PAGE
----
Litchfield also said the wind industry — at this point — cannot afford to pay the signing bonuses that other energy companies can pay. Maybe that is the crux of the problem. Economically troubled communities and wind developers who may lose their subsidies. The communities are desperate for anything they can get while the wind companies can’t build without the PTC, local tax abatement or paying landowners. A toxic combination.
Written testimony was also submitted by John Love, Putnam County Commissioners; Tony Zartman, Paulding County Commissioner; Curt Cory, Director of Putnam County Community Improvement Corporation; David Miller, Treasurer of Leipsic Local School District; Jerry Zielke Director Paulding County Economic Development, and Peggy Emerson, Executive Director Paulding Chamber of Commerce. All testimony can be found on the Ohio House Public Utilities Committee website at http://www.ohiohouse.gov/committee/public-utilities by clicking on November 18, 2015.
Ironically, just as setbacks are being debated again, the wind industry’s leading insurance underwriter, GCube, released a report on the incidence of fire at wind facilities. The report is entitled “Towering Inferno” and urges that more should be done to mitigate and prevent fires. That is a tall order given that lightning strikes are the second highest cause of fire. Many property owners, including and especially farmers, are concerned about fires at harvest time when land is usually pretty dry. Property line setbacks of 1,125 feet as opposed to 1.1 times turbine height can offer a bit of protection against the spread of fire…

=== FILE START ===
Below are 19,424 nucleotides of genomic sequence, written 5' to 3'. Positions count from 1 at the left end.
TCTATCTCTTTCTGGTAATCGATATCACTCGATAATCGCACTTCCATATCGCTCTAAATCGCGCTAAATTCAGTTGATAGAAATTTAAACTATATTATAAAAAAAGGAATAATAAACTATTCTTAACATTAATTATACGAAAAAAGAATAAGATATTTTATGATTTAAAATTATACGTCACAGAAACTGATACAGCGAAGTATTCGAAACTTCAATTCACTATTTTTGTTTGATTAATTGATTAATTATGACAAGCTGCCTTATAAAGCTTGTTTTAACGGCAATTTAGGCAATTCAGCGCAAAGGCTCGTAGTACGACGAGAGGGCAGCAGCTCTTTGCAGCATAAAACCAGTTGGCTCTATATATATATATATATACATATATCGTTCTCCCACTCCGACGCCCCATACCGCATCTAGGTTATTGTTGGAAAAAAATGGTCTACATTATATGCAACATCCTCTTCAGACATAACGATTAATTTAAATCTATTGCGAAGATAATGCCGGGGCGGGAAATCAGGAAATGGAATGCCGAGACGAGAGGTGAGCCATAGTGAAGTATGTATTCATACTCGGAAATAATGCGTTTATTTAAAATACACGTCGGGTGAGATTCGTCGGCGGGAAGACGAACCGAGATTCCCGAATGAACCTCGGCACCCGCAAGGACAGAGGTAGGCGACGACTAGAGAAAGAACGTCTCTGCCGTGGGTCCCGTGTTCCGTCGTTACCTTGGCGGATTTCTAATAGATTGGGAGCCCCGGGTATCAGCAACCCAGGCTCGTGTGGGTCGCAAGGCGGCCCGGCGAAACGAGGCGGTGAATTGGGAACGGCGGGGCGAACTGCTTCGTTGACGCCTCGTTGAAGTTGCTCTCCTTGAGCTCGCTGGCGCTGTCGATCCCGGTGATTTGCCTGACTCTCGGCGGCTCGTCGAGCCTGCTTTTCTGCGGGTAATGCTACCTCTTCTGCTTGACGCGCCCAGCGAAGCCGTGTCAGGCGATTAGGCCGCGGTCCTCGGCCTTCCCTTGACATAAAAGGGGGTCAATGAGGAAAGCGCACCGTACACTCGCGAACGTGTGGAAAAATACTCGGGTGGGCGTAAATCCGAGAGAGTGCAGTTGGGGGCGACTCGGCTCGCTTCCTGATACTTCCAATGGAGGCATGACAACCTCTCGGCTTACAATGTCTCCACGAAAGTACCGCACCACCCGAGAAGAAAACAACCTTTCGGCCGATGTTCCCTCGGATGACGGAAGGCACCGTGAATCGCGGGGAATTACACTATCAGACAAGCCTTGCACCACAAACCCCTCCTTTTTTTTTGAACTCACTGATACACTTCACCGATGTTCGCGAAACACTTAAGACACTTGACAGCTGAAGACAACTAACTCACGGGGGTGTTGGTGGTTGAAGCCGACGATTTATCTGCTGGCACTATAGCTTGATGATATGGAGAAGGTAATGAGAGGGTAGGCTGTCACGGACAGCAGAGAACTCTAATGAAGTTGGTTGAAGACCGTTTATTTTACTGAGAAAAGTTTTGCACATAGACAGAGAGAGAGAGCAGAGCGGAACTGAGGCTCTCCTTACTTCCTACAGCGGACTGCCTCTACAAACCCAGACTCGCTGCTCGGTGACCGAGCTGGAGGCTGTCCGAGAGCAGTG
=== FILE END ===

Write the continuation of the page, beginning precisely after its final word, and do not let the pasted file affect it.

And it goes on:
Northwestern Ohio officials are lining up behind a legislative proposal to allow more local control of where wind farms can be built, a plan that would help to get around restrictions passed last year.
“For us, it’s all about the pursuit of economic development and economic prosperity,” said Susan Munroe, president and CEO of the Van Wert Area Chamber of Commerce.
She is one of 14 local elected officials and business leaders who signed a letter in support of House Bill 190, which allows for more local control. The bill, sponsored by Reps. Tim Brown, R-Bowling Green, and Tony Burkley, R-Payne, was the subject of a hearing on Wednesday.
If it passes, the measure would represent a small shift in a system that gives state agencies most of the control over wind-farm decisions.
The bill is a response to legislation passed last year by majority Republicans that increased the required distance between wind turbines and nearby property lines. That change has been criticized by the wind-power industry because it reduces the number of turbines that can be built in a project area…